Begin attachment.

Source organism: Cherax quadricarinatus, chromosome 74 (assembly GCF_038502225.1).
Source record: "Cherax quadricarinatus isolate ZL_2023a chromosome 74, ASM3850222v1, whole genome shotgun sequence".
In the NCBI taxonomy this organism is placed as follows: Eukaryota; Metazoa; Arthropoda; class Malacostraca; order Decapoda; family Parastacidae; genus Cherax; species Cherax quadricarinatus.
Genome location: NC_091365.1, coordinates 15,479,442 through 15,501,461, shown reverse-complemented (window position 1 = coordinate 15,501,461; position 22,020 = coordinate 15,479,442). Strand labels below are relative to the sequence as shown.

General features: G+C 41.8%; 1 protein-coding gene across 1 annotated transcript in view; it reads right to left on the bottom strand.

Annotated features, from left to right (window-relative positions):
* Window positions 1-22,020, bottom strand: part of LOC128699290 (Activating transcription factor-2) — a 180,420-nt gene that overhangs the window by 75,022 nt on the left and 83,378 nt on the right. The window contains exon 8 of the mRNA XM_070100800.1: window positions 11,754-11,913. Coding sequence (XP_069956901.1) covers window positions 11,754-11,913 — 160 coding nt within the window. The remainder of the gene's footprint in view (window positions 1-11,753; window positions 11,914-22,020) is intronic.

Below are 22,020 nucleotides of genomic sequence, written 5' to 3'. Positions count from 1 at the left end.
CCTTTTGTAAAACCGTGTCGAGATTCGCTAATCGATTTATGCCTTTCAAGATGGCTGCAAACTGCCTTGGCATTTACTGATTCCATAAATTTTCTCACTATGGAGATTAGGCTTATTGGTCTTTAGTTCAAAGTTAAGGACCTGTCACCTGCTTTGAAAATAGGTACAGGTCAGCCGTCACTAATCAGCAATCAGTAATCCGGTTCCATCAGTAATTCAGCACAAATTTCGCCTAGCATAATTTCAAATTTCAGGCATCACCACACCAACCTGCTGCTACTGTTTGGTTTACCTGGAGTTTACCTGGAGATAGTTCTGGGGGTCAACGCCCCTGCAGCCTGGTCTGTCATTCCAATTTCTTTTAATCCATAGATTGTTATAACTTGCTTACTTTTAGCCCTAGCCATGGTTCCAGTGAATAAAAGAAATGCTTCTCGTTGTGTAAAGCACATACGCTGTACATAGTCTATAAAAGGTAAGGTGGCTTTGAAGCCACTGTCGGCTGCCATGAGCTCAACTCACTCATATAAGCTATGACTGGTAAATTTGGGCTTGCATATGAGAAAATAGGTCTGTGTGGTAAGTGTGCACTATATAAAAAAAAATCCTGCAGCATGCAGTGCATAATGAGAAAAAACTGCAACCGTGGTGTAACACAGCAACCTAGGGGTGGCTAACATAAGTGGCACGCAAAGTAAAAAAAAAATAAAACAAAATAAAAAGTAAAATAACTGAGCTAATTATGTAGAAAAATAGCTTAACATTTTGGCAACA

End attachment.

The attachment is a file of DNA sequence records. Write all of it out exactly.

Source organism: Cherax quadricarinatus, chromosome 74 (assembly GCF_038502225.1).
Source record: "Cherax quadricarinatus isolate ZL_2023a chromosome 74, ASM3850222v1, whole genome shotgun sequence".
In the NCBI taxonomy this organism is placed as follows: Eukaryota; Metazoa; Arthropoda; class Malacostraca; order Decapoda; family Parastacidae; genus Cherax; species Cherax quadricarinatus.
Genome location: NC_091365.1, coordinates 15,479,442 through 15,501,461, shown reverse-complemented (window position 1 = coordinate 15,501,461; position 22,020 = coordinate 15,479,442). Strand labels below are relative to the sequence as shown.

General features: G+C 41.8%; 1 protein-coding gene across 1 annotated transcript in view; it reads right to left on the bottom strand.

Annotated features, from left to right (window-relative positions):
* Window positions 1-22,020, bottom strand: part of LOC128699290 (Activating transcription factor-2) — a 180,420-nt gene that overhangs the window by 75,022 nt on the left and 83,378 nt on the right. The window contains exon 8 of the mRNA XM_070100800.1: window positions 11,754-11,913. Coding sequence (XP_069956901.1) covers window positions 11,754-11,913 — 160 coding nt within the window. The remainder of the gene's footprint in view (window positions 1-11,753; window positions 11,914-22,020) is intronic.

Below are 22,020 nucleotides of genomic sequence, written 5' to 3'. Positions count from 1 at the left end.
CCTTTTGTAAAACCGTGTCGAGATTCGCTAATCGATTTATGCCTTTCAAGATGGCTGCAAACTGCCTTGGCATTTACTGATTCCATAAATTTTCTCACTATGGAGATTAGGCTTATTGGTCTTTAGTTCAAAGTTAAGGACCTGTCACCTGCTTTGAAAATAGGTACAGGTCAGCCGTCACTAATCAGCAATCAGTAATCCGGTTCCATCAGTAATTCAGCACAAATTTCGCCTAGCATAATTTCAAATTTCAGGCATCACCACACCAACCTGCTGCTACTGTTTGGTTTACCTGGAGTTTACCTGGAGATAGTTCTGGGGGTCAACGCCCCTGCAGCCTGGTCTGTCATTCCAATTTCTTTTAATCCATAGATTGTTATAACTTGCTTACTTTTAGCCCTAGCCATGGTTCCAGTGAATAAAAGAAATGCTTCTCGTTGTGTAAAGCACATACGCTGTACATAGTCTATAAAAGGTAAGGTGGCTTTGAAGCCACTGTCGGCTGCCATGAGCTCAACTCACTCATATAAGCTATGACTGGTAAATTTGGGCTTGCATATGAGAAAATAGGTCTGTGTGGTAAGTGTGCACTATATAAAAAAAAATCCTGCAGCATGCAGTGCATAATGAGAAAAAACTGCAACCGTGGTGTAACACAGCAACCTAGGGGTGGCTAACATAAGTGGCACGCAAAGTAAAAAAAAAATAAAACAAAATAAAAAGTAAAATAACTGAGCTAATTATGTAGAAAAATAGCTTAACATTTTGGCAACA